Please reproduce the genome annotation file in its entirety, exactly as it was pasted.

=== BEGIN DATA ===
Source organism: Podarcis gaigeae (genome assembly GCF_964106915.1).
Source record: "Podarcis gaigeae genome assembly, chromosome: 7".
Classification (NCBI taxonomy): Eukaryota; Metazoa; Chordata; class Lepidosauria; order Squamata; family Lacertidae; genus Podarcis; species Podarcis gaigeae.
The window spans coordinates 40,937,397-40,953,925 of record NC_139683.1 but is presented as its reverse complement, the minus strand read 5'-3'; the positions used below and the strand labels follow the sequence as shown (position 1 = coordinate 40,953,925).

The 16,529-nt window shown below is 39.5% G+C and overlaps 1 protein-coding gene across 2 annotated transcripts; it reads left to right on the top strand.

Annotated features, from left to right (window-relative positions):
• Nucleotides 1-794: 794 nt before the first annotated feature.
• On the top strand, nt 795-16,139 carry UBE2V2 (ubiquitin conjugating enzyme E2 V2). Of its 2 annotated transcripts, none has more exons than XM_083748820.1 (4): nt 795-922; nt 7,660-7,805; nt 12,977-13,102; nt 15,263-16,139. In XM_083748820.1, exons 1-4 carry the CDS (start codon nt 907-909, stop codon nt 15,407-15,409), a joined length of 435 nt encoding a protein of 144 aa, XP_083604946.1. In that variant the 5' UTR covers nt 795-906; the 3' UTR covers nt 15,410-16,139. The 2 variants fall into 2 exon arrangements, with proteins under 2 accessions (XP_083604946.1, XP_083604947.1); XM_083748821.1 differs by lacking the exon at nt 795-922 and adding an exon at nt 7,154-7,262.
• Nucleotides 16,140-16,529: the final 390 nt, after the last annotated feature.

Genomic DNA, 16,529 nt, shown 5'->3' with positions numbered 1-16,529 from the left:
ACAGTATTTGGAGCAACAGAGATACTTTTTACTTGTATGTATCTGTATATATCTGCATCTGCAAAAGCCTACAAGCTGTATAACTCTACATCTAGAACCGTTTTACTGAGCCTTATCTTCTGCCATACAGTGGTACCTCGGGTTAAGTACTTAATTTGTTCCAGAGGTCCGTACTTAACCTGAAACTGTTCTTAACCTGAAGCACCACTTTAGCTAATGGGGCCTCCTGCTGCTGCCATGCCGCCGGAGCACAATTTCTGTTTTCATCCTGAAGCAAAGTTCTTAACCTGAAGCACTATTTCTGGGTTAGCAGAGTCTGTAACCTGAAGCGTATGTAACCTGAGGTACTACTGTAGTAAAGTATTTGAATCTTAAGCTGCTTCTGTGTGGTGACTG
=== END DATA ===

Source organism: Podarcis gaigeae (genome assembly GCF_964106915.1).
Source record: "Podarcis gaigeae genome assembly, chromosome: 7".
Classification (NCBI taxonomy): Eukaryota; Metazoa; Chordata; class Lepidosauria; order Squamata; family Lacertidae; genus Podarcis; species Podarcis gaigeae.
The window spans coordinates 40,937,397-40,953,925 of record NC_139683.1 but is presented as its reverse complement, the minus strand read 5'-3'; the positions used below and the strand labels follow the sequence as shown (position 1 = coordinate 40,953,925).

The 16,529-nt window shown below is 39.5% G+C and overlaps 1 protein-coding gene across 2 annotated transcripts; it reads left to right on the top strand.

Annotated features, from left to right (window-relative positions):
• Nucleotides 1-794: 794 nt before the first annotated feature.
• On the top strand, nt 795-16,139 carry UBE2V2 (ubiquitin conjugating enzyme E2 V2). Of its 2 annotated transcripts, none has more exons than XM_083748820.1 (4): nt 795-922; nt 7,660-7,805; nt 12,977-13,102; nt 15,263-16,139. In XM_083748820.1, exons 1-4 carry the CDS (start codon nt 907-909, stop codon nt 15,407-15,409), a joined length of 435 nt encoding a protein of 144 aa, XP_083604946.1. In that variant the 5' UTR covers nt 795-906; the 3' UTR covers nt 15,410-16,139. The 2 variants fall into 2 exon arrangements, with proteins under 2 accessions (XP_083604946.1, XP_083604947.1); XM_083748821.1 differs by lacking the exon at nt 795-922 and adding an exon at nt 7,154-7,262.
• Nucleotides 16,140-16,529: the final 390 nt, after the last annotated feature.

Genomic DNA, 16,529 nt, shown 5'->3' with positions numbered 1-16,529 from the left:
ACAGTATTTGGAGCAACAGAGATACTTTTTACTTGTATGTATCTGTATATATCTGCATCTGCAAAAGCCTACAAGCTGTATAACTCTACATCTAGAACCGTTTTACTGAGCCTTATCTTCTGCCATACAGTGGTACCTCGGGTTAAGTACTTAATTTGTTCCAGAGGTCCGTACTTAACCTGAAACTGTTCTTAACCTGAAGCACCACTTTAGCTAATGGGGCCTCCTGCTGCTGCCATGCCGCCGGAGCACAATTTCTGTTTTCATCCTGAAGCAAAGTTCTTAACCTGAAGCACTATTTCTGGGTTAGCAGAGTCTGTAACCTGAAGCGTATGTAACCTGAGGTACTACTGTAGTAAAGTATTTGAATCTTAAGCTGCTTCTGTGTGGTGACTG